Direct Mail: Hidden Profits
2. The tracking system. Closely allied to the master file quality and back-end analytics is the tracking system.
One insurance marketer, for example, tracked leads from all channels but had no way of tracking those individuals who did not pass underwriting and were turned down, those who passed underwriting but decided not to buy, and those who bought. So the cost per lead was there, but not the critical cost per sale.
Immediately, it was clear that the underwriting department and lead system needed to link together to allow the evaluation of the marketing program’s effectiveness.
This tracking deficiency made it nearly impossible to test anything beyond a cost per lead. Clearly, the cost per lead alone is no way to manage any direct program without some ability to look at the conversion rate to sales.
Another marketer had not set up official business rules for the inbound telemarketing program, so orders were made without readily available tracking codes, phone numbers or e-mail addresses. The CRM software did not “force” entries of critical data for back-end evaluation or ongoing promotions to qualified inquiry names. This database was not set up for marketing, only for product fulfillment—a big missed opportunity.
3. The testing program. After performing many such audits, this is the one area where I think most marketers miss the boat. There is a tendency to major in the minors instead of the majors when it comes to the creative work.
It’s as if inexperienced direct marketers were planning the direct mail tests because they test small, often insignificant tweaks to the control. They look at attaching the response piece to the letter or creating a separate response device. They will test a package with a two-color vs. a four-color flyer or delete a publisher’s letter to see if this decreases response.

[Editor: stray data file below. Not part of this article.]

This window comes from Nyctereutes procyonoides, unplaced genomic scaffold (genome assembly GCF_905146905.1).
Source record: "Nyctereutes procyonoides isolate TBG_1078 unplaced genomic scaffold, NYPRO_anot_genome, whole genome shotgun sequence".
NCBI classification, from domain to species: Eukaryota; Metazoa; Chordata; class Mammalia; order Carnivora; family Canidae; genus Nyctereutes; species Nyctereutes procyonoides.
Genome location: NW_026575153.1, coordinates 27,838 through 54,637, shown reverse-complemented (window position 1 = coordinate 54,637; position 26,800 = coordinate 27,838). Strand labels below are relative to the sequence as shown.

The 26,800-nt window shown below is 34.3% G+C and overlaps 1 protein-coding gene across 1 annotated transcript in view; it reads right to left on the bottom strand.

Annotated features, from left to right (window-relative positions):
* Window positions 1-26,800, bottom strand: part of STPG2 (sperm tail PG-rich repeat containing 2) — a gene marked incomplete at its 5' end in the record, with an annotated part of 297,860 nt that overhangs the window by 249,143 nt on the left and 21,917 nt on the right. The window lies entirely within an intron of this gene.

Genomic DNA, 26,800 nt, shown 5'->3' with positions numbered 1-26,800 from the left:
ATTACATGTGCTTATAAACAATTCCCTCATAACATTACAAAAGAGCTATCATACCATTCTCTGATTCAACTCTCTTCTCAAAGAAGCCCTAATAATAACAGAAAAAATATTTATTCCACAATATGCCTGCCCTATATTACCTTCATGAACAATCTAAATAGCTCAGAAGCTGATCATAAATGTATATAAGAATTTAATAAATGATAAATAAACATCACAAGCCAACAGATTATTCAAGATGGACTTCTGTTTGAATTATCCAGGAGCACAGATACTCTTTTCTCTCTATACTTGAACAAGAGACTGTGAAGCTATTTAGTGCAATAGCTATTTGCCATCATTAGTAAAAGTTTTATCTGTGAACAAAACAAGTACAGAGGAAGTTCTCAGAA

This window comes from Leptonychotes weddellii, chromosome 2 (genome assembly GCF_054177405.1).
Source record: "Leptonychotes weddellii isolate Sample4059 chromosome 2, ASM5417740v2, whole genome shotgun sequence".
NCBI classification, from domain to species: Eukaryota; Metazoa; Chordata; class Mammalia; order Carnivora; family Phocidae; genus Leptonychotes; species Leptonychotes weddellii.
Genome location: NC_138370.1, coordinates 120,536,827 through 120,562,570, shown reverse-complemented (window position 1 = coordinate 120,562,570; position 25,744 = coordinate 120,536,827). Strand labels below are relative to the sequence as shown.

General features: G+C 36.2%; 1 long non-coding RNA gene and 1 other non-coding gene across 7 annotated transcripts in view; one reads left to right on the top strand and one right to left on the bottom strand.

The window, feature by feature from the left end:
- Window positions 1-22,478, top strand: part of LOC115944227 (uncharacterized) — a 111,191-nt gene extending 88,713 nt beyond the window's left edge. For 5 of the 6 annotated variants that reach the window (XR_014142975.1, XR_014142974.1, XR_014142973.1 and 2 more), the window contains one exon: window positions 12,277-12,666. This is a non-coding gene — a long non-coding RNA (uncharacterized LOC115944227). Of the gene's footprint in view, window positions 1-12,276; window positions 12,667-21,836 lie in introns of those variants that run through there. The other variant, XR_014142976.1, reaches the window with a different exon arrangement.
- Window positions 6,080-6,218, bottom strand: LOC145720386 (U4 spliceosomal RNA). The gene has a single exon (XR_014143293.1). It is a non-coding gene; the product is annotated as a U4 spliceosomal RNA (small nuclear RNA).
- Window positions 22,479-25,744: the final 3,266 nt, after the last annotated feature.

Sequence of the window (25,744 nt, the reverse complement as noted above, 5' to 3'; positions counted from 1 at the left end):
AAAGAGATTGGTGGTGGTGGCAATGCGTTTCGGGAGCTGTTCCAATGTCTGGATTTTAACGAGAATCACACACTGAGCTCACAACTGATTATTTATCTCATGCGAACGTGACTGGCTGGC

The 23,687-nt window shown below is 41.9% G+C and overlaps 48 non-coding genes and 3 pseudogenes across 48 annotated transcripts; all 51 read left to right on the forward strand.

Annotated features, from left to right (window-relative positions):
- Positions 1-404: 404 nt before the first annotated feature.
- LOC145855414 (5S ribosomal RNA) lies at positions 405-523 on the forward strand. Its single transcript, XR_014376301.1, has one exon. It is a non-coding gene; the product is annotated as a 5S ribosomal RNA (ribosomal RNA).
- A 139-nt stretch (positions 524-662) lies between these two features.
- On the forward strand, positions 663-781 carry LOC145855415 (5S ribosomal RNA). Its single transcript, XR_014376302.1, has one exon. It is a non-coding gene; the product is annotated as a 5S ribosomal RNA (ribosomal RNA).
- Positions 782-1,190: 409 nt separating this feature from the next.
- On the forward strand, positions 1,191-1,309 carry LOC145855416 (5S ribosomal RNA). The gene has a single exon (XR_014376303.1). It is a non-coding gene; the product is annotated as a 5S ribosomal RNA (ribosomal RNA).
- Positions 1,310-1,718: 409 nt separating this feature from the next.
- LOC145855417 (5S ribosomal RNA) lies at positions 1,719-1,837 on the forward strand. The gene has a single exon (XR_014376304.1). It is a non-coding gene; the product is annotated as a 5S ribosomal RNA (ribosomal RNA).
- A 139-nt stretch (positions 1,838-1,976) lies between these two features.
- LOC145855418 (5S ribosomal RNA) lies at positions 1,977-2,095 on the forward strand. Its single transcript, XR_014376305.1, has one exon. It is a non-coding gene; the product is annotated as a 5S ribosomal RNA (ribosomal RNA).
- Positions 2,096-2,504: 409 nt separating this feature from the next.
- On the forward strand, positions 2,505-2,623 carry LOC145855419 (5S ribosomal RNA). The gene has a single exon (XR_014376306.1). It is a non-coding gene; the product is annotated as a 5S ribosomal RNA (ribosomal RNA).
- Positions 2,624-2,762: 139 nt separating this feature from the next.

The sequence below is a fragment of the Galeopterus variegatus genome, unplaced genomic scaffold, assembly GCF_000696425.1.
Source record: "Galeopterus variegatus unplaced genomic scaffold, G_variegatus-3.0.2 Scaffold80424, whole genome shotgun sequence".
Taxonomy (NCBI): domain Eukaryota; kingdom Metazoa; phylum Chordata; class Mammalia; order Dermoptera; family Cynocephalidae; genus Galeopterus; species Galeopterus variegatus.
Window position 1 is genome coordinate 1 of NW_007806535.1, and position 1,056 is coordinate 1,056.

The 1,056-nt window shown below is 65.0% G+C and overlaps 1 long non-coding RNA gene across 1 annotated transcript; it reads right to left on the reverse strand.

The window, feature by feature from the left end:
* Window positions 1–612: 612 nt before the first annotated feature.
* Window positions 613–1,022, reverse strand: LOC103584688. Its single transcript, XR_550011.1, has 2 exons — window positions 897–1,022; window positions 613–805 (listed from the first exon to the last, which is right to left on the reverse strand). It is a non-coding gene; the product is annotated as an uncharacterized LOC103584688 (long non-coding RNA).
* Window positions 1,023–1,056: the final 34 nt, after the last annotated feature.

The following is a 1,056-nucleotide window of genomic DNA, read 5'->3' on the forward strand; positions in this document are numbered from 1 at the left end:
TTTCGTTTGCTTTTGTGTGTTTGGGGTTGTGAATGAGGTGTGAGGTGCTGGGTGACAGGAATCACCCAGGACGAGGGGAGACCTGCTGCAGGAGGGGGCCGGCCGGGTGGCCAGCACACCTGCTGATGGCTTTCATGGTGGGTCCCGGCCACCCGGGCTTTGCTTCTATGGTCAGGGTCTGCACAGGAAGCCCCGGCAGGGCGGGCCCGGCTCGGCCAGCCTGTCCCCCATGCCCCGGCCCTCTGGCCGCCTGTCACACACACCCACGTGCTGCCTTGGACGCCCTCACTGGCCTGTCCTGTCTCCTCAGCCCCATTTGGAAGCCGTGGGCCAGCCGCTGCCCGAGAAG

These are minor tweaks rather than breakthrough tests.
Remember this rule: You really don’t need to know, nor can you know, why something works or doesn’t. Research has nothing to do with testing. By the time you think you’ve got your package perfected, all of a sudden response rates drop for no known reason.
Large marketers test for breakthroughs that reduce the cost per sale by at least 15 percent to 25 percent. It is highly unlikely that tweaks will beat your control at that level.
Many companies have limited management and financial resources
for testing. So forget the small stuff, and concentrate on testing dramatic new package formats, offers, purchase prices and main selling propositions.